Martin escaped and hid out on a French merchant ship during the Chilean occupation, turned up in Antwerp and became butler to Paul Gauguin’s art dealer. He returned to Lima during the 1900 centenary celebrations, and returned to Cusco and the jungles of the Alto Urubamba.

This and other tall jungle stories were told to me this week by Alejandro Camino, Peru’s distinguished and much-travelled anthropologist. He has just returned from Madagascar and has spent years in places like Nepal. He and Mrs. Camino serve the best Hindu food this side of Darjeeling at their home in Miraflores.

The Santa Rosa/Carmen slave market came to an end only three or four generations ago, in the early years of the last century.

I was reminded of it by a visit, also this past week, to the annual barter market at Tiobamba, Maras, just above Urubamba, where truckloads of people arrive from Pucara and other parts of the Puno altiplano with thousands of clay chombas which they exchange for maize from the Urubamba Valley. Most of the deals are still straight barter and all the chatter is in Quechua. The metre-high ones for making chicha make fine pots for plants, though I admit that I paid coin of the realm, not maize, for the chombas –S/25-30 for big ones, the same as the cost of a machete.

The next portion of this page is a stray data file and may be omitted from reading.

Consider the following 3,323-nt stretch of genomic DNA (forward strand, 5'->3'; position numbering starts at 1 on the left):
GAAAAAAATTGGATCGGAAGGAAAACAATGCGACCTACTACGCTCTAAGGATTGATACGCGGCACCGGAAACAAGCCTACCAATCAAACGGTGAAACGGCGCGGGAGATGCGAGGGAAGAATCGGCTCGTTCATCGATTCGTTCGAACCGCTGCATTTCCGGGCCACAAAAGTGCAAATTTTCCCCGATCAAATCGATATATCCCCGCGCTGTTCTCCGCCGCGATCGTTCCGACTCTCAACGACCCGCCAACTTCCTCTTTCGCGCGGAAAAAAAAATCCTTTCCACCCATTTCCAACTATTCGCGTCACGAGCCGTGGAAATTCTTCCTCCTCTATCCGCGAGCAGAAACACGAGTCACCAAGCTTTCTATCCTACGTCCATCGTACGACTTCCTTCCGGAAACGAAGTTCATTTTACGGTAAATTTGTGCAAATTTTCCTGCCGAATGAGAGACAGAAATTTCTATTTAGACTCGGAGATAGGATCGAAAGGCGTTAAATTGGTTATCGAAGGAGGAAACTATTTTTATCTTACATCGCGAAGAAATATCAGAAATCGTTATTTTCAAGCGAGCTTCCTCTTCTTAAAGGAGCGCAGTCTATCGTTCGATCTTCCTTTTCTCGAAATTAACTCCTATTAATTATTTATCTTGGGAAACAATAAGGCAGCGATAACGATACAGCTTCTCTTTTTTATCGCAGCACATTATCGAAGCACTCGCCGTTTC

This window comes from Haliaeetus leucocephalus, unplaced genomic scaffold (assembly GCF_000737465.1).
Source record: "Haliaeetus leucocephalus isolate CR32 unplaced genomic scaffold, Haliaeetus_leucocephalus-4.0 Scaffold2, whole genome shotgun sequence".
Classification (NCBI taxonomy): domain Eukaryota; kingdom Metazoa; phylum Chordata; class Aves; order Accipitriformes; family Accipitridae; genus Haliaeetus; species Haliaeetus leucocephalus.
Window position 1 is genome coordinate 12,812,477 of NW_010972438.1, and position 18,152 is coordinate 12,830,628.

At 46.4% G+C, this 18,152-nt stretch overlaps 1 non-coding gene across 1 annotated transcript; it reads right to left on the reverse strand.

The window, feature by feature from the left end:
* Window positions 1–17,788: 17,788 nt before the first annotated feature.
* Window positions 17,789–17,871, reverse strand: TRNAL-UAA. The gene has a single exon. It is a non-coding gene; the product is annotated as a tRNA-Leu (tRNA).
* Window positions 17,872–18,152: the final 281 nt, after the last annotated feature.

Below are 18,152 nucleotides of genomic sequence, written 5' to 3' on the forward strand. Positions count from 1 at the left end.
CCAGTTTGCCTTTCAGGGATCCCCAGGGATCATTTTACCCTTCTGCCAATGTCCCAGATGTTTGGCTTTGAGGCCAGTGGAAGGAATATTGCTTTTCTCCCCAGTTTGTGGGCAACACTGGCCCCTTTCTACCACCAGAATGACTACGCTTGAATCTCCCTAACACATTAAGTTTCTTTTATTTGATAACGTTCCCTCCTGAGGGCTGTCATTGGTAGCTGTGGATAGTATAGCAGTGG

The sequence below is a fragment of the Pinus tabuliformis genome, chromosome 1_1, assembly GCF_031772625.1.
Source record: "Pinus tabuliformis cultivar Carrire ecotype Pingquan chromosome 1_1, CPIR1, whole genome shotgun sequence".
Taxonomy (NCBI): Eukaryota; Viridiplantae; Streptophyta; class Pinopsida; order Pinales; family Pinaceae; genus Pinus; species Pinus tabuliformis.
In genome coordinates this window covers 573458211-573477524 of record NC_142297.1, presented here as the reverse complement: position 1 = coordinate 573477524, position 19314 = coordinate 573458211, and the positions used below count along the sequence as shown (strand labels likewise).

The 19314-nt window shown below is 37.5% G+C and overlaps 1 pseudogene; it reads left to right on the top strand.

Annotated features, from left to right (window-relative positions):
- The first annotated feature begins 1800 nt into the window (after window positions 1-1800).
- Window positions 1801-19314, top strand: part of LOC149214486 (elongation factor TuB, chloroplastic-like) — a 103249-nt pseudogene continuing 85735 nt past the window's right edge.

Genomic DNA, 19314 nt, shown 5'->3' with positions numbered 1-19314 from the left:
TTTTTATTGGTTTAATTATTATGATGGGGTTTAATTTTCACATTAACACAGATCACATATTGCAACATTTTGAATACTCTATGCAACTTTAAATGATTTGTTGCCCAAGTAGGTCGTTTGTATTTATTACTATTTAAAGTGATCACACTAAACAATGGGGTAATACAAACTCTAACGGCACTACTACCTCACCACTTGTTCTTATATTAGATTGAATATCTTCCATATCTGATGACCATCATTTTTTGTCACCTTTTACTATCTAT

Published in Caretas Magazine

 

One comment on “Indian girls + machetes = Christians

  1. Daniel Gade says:

    Hello NIck Asheshov, By pure serendipity I found this website. You may recall our meeting in Novembr 2013 in Urubamba; unfortunately you were getting ready to go on a trip and had no time to really talk. What you describe about the Piro, Matsigenka (the new orthography in English at least) and serranos is a special interest of mine and so I was very happy to read what you wrote. That Fair at “El Encuentro” (where the Urubamba meets the Yanatile R.) was, as you say, a major event. The stars were the Piro who rowed more than 200 km upstream, through the Pongo, and up close to where the last hacienda in the valley was at Cocabambilla. An indomitable people, expert boatsmen, but also treacherous. The Matsigenka feared them for their habit of kidnapping women and children who they traded to the serrano hacendados for use as coca pickers.

    You mention Alejandro Camino and what he said about the Matsi Mentiani–interesting story. Alejandro also pointed out in one of his publications that the Dominicans, after they arrived, transferred the fair to Sirialo (a bit upstream from Koribeni) and made it correspond to the feast day of Santa Rosa–in that way the padres could monitor and prevent the sale of Matsigenka children.

    Here is what I would say: the Dominicans were responsible for Matsigenka acculturation, for sure. When I was there in 1968, the nuns were teaching the girls needlepoint. But the protection given to the Indians accounted for their survival. You referred to them as “Indians all but exterminated.” That is not correct. There are now 10,000 Matsigenka in the Urubamba north to Camisea, probably four times as many as when Antonio Raimondi was there in 1865 making his census of the “Antis.”